ACT I: The Eras of Invention, Production and Distribution
Throughout history, the need to communicate has been a constant. Fire and smoke signals eventually gave way to carrier pigeons and messengers on horseback. But it was a major leap in 19th-century technology that put an end to these primitive predecessors of modern-day communication.
In 1861, telegraph wires stretched from coast to coast, revolutionizing the way people communicated. Experts like Elisha Gray and Enos Barton were at the forefront of this rapidly expanding technology. In May 1869, they joined forces, and a small telegraph company called Gray & Barton was founded.
The partnership between professor-inventor Gray and manufacturer-businessman Barton was a solid match. Gray & Barton started as a small electrical shop focused on telegraph keys, as well as fire alarms and hotel “annunciators” (basic switches allowing guests to ring the front desk from many stories above)—practical products for newly electrified city living.
Opportunity is Calling
Gray & Barton did well. It bought several small electrical companies, merged with Western Union in 1872 and was renamed the Western Electric Manufacturing Company. Around this time, Gray was experimenting with different innovations, including “voice telegraphy”—transmitting vocal tones by wire instead of dots and dashes. Basically, he was inventing the telephone. He even filed a “caveat” (a kind of provisional patent) for his passion project.
Elisha Gray filed a caveat for “Instruments for Transmitting and Receiving Vocal Sounds Telegraphically”—later known as the telephone. Patent caveats were an official notice of an invention to file a patent application and usually included a brief description and drawings.
But Western Union and most other telegraph industry experts saw the “talking telegraph” as a mere novelty, a toy, a waste of time. Gray’s associates, including Barton, were much more interested in figuring out how to get multiple telegraph signals transmitted on a single wire. They even offered a $1 million prize for the first inventor to crack this code. So Gray shelved his work on the telephone and focused on multiple telegraphy.
We all know what happened next. Two revolutionary inventions—the telephone in 1876 and the lightbulb in 1879—changed everything. Despite a long court battle over the telephone patent, Gray lost—missed the call, you might say—but his company still found a way to adapt and benefit from the evolving technology. In 1881, when American Bell Telephone Company needed to mass-produce telephone equipment for a market set to explode, it turned to Western Electric. The company soon became the world’s largest manufacturer of telephone receivers, transmitters and induction coils.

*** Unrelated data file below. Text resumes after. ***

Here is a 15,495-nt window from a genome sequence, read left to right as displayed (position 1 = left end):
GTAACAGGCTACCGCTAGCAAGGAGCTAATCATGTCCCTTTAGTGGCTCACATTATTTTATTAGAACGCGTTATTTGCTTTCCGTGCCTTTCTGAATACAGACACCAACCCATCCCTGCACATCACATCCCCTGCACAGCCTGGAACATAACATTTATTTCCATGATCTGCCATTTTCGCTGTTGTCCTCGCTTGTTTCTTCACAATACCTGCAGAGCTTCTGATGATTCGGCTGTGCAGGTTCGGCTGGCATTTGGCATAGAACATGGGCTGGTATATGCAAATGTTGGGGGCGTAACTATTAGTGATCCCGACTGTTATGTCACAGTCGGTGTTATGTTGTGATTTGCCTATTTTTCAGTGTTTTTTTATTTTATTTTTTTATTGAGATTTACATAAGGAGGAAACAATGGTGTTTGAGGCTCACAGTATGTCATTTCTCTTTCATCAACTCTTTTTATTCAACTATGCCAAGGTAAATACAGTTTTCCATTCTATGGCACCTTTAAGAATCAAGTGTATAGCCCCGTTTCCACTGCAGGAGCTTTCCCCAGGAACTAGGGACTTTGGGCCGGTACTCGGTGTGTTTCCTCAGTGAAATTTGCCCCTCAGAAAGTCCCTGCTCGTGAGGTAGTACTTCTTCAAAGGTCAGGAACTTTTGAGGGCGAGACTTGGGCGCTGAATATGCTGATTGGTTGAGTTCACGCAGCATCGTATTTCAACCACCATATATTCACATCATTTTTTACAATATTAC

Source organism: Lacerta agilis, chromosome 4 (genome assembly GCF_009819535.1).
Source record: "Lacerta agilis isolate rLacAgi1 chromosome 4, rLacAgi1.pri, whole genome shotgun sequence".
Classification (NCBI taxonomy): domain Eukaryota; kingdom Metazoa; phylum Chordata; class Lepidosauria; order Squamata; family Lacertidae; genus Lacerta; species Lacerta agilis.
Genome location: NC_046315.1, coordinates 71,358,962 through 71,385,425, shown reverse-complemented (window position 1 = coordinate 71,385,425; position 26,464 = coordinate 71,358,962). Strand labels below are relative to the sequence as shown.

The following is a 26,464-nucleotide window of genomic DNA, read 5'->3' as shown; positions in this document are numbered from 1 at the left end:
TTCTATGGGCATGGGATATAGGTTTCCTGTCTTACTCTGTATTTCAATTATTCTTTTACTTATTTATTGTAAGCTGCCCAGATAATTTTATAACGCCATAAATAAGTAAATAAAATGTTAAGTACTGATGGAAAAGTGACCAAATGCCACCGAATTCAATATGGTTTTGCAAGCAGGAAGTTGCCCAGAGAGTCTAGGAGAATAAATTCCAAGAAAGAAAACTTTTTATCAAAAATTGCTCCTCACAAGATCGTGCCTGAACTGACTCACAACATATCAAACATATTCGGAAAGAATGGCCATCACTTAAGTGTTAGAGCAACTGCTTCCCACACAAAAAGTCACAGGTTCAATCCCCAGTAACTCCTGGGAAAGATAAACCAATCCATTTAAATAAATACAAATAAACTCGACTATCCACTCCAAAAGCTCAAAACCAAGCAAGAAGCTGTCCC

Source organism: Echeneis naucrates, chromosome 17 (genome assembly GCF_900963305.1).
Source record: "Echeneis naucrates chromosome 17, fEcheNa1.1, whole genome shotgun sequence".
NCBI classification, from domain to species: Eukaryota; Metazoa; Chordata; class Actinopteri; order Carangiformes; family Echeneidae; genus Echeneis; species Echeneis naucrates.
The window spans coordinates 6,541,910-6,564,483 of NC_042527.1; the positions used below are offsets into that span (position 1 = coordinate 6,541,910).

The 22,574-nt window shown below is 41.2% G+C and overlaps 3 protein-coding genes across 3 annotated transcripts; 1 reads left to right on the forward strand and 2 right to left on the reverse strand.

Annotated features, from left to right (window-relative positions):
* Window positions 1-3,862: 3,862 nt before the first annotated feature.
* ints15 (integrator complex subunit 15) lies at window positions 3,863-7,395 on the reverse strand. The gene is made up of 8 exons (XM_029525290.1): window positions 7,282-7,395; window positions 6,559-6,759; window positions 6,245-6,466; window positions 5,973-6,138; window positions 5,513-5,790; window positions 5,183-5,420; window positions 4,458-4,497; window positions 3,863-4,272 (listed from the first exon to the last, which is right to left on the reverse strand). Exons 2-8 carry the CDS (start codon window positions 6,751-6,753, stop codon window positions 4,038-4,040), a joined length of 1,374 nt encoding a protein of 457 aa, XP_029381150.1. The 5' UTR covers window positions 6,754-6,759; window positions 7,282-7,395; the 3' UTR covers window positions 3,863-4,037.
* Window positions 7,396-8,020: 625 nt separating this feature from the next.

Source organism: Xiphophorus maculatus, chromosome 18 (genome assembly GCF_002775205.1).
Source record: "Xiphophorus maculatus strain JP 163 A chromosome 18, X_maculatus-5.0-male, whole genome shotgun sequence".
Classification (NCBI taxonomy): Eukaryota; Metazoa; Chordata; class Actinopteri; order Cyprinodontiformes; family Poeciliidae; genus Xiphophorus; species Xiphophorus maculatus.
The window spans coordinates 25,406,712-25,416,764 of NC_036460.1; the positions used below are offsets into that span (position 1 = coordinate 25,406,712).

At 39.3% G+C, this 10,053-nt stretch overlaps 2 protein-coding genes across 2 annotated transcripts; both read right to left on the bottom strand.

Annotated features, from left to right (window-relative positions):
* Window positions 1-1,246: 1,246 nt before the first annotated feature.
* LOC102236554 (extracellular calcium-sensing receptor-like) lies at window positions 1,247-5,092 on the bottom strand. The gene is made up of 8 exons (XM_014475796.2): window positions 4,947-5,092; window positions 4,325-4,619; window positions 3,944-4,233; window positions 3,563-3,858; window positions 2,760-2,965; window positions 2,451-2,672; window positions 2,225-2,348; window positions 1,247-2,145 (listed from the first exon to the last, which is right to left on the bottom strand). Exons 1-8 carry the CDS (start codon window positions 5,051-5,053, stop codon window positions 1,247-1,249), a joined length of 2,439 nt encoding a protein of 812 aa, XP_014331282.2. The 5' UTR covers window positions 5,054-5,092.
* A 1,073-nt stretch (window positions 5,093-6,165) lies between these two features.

A Lightbulb Moment
In 1882, Thomas Edison opened the world’s first commercial power station in Lower Manhattan. Little by little, America brought electricity into its homes and businesses, and in 1910 the national standard for residential electric current was set. Now, mass production and distribution of electricity was finally possible.
A sketch of Pearl Street Station, the first commercial power plant in the United States. It was built by the Edison Illuminating Company.
Western Electric came through with exciting products for a newly lit world: arc lights, wires, batteries, fans, motors, and “practically every electrical item used by electrical contractors, power and light companies, and general industry, from soldering paste to telephone poles.”
As the country became electrified, the company expanded into small appliances that made life easier for countless Americans, including sewing machines, vacuum cleaners, personal fans, clothing irons and even the Graybar Stimulator, that ridiculous “body-toning” contraption with a belt strapped to an electric motor that you always see in old film footage.
This Graybar holiday advertisement featured in The Saturday Evening Post features the Graybar Simulator at work.
Western Electric spun off its supply department in 1925 and named it Graybar Electric Company in honor of its founders, Gray and Barton. Graybar became a major distributor of the radio transmitters and receivers that brought mass entertainment into the homes of Americans. It was a good time to catch the perfect wave of a new industry.
But it was a nationwide wipeout that caused Graybar’s next transformation.
When the Great Depression hit, priorities shifted for both consumers and purveyors of electrical products. For Graybar, “the growth from invention to production to mass production has naturally ended in mass distribution,” according to the company’s 70th anniversary history booklet. Of course, this was hardly the end of the line.